Almost two weeks ago, Microsoft posted the final release of Windows Vista SP2 to its private servers. The only users able to download the service pack are Microsoft Connect subscribers (members of the closed beta program) and Technet and MSDN subscribers (paid account holders–accounts start in the $2500-range). The company has not released word on when the Vista SP2 release will be made available to all other users, but some reports indicate that the security and feature enhancement pack may not debut until June.
The gap between the private and public releases begs a nagging question: why is Microsoft withholding a significant update, which includes security enhancements relevant to all, in addition to functionality enhancements, from general users?
Not only does this delay keep the vast majority of systems vulnerable to exploits and deprive users of useful new features and performance enhancements, it also creates the potential for worse security exploits when the update is publicly released. Those with malicious intent will have likely already gained access to the final release, and found new methods of working around its more stringent security standards before users have even had a chance to update.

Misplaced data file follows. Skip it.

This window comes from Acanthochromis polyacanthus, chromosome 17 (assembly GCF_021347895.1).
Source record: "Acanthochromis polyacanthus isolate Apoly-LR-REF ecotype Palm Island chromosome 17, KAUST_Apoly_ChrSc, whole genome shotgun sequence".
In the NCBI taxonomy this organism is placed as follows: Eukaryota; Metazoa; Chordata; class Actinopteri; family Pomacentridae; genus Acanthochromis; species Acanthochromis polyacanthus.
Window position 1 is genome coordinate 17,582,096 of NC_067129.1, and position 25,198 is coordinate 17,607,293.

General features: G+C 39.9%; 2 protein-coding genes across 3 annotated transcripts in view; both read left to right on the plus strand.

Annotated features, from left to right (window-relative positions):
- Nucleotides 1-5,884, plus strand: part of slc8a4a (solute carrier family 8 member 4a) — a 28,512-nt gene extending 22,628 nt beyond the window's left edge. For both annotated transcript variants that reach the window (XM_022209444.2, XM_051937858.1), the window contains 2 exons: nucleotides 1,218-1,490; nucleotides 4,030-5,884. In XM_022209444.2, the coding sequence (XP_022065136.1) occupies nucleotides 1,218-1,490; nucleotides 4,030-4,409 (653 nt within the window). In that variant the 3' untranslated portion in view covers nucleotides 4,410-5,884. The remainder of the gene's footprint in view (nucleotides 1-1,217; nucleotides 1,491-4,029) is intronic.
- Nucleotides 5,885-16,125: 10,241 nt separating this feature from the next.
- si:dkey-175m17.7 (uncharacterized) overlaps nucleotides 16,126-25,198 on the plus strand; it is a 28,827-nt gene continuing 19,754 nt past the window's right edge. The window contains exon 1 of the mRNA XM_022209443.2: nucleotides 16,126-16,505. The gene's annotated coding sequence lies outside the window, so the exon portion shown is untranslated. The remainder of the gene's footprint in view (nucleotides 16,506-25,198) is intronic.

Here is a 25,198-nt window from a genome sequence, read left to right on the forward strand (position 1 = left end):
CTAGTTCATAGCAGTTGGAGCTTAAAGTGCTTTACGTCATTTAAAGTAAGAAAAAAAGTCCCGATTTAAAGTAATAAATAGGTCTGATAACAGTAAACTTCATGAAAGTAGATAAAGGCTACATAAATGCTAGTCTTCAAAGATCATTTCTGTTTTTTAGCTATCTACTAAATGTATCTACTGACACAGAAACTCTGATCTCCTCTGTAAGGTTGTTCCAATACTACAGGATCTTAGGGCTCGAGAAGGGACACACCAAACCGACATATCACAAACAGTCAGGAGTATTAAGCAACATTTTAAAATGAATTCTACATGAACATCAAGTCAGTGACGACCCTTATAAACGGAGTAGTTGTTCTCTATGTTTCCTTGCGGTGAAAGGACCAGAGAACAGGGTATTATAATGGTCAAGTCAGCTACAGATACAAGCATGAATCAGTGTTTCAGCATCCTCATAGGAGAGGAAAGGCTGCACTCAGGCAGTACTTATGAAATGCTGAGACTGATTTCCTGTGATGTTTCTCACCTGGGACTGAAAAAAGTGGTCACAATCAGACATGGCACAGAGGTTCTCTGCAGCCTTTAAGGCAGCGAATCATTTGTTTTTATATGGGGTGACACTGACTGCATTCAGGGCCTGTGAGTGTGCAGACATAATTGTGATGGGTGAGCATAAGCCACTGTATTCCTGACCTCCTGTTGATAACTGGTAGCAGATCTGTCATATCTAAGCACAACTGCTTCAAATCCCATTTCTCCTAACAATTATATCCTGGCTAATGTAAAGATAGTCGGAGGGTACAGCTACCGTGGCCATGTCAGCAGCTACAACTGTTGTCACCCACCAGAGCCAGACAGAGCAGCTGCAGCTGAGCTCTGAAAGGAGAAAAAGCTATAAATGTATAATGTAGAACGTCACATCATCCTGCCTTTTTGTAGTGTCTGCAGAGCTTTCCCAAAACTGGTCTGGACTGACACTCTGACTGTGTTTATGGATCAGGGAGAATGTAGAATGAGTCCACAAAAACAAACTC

As written by “Colonel Michael,” a poster to Microsoft’s TechNet forums:
“It has been going on 2 weeks already since its release, and news articles are stating the probability that you will not release it to the public until June. The “leaked” product is already in the hands of those with malicious intent. By the time it reaches the large masses, the hacked computers, the zombie computers, will have already been updated with the “zombie fixes”. So when SP2 does get installed, the zombie masters will still maintain control of the computers”